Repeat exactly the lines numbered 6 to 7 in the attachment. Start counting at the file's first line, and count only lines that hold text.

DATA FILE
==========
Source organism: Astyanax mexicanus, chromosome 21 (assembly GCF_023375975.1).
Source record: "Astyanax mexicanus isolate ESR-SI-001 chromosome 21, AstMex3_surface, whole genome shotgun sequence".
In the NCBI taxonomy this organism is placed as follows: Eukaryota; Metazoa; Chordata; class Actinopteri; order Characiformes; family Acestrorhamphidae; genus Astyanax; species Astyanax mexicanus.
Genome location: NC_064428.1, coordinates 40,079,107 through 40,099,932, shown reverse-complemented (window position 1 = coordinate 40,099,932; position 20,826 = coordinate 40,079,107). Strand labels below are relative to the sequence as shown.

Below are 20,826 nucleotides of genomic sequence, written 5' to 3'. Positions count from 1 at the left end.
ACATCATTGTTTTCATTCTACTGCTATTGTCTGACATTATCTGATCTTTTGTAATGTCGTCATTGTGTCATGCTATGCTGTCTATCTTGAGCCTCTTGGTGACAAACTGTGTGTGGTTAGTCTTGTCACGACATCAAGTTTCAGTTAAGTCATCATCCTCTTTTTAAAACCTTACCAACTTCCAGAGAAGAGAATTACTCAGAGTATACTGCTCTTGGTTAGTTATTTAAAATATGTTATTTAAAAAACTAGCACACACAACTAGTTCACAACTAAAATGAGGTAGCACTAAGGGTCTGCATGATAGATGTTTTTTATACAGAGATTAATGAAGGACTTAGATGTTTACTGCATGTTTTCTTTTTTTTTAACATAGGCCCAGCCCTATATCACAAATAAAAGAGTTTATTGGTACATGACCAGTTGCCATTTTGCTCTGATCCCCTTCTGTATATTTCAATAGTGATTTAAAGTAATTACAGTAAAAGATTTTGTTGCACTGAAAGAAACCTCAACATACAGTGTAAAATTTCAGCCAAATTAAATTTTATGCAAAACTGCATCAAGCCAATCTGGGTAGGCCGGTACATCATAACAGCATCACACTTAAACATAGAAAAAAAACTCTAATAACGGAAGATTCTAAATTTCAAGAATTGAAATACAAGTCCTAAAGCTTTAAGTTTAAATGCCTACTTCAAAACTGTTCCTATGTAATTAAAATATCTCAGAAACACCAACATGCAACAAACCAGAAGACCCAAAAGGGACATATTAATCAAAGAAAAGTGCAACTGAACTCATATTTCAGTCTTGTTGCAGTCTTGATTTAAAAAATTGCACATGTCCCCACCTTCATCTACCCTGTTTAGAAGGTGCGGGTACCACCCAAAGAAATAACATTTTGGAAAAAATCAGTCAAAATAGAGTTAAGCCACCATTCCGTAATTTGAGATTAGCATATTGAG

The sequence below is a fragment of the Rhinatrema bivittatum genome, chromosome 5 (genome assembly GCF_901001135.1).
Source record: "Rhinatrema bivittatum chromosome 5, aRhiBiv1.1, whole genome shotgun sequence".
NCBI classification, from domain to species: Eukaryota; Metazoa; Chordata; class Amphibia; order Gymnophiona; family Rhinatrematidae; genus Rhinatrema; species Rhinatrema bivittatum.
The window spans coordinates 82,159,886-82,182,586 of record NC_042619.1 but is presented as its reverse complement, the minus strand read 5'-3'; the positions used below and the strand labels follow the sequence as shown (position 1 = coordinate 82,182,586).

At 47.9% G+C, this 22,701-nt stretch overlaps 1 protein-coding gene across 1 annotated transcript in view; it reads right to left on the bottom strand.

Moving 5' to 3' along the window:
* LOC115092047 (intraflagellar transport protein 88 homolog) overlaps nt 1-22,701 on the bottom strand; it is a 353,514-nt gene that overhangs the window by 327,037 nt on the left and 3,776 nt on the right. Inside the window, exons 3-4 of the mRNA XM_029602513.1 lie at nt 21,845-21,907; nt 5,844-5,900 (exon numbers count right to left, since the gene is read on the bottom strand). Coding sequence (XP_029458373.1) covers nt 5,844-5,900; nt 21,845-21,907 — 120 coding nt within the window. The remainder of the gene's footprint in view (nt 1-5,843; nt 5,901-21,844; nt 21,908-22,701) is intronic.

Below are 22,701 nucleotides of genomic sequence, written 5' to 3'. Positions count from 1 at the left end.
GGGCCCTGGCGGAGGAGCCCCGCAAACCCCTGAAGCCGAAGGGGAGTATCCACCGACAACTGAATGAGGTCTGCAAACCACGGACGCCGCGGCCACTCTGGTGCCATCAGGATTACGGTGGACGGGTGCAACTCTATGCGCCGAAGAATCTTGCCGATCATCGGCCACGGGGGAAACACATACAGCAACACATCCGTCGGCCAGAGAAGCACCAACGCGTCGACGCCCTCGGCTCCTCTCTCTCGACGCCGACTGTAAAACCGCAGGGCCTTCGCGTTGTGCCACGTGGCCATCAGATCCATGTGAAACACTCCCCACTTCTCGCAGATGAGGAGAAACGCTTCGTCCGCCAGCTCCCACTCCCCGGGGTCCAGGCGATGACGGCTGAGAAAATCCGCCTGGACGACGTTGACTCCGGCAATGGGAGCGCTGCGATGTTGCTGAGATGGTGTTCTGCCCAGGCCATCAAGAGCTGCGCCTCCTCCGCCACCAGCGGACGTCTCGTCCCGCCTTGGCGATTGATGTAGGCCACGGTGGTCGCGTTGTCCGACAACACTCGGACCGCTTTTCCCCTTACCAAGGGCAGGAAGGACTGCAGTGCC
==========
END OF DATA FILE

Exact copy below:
ACATCATTGTTTTCATTCTACTGCTATTGTCTGACATTATCTGATCTTTTGTAATGTCGTCATTGTGTCATGCTATGCTGTCTATCTTGAGCCTCTTGGTGACAAACTGTGTGTGGTTAGTCTTGTCACGACATCAAGTTTCAGTTAAGTCATCATCCTCTTTTTAAAACCTTACCAACTTCCAGAGAAGAGAATTACTCAGAGTATACTGCTCTTGGTTAGTTATTTAAAATATGTTATTTAAAAAACTAGCACACACAACTAGTTCACAACTAAAATGAGGTAGCACTAAGGGTCTGCATGATAGATGTTTTTTATACAGAGATTAATGAAGGACTTAGATGTTTACTGCATGTTTTCTTTTTTTTTAACATAGGCCCAGCCCTATATCACAAATAAAAGAGTTTATTGGTACATGACCAGTTGCCATTTTGCTCTGATCCCCTTCTGTATATTTCAATAGTGATTTAAAGTAATTACAGTAAAAGATTTTGTTGCACTGAAAGAAACCTCAACATACAGTGTAAAATTTCAGCCAAATTAAATTTTATGCAAAACTGCATCAAGCCAATCTGGGTAGGCCGGTACATCATAACAGCATCACACTTAAACATAGAAAAAAAACTCTAATAACGGAAGATTCTAAATTTCAAGAATTGAAATACAAGTCCTAAAGCTTTAAGTTTAAATGCCTACTTCAAAACTGTTCCTATGTAATTAAAATATCTCAGAAACACCAACATGCAACAAACCAGAAGACCCAAAAGGGACATATTAATCAAAGAAAAGTGCAACTGAACTCATATTTCAGTCTTGTTGCAGTCTTGATTTAAAAAATTGCACATGTCCCCACCTTCATCTACCCTGTTTAGAAGGTGCGGGTACCACCCAAAGAAATAACATTTTGGAAAAAATCAGTCAAAATAGAGTTAAGCCACCATTCCGTAATTTGAGATTAGCATATTGAG

The sequence below is a fragment of the Rhinatrema bivittatum genome, chromosome 5 (genome assembly GCF_901001135.1).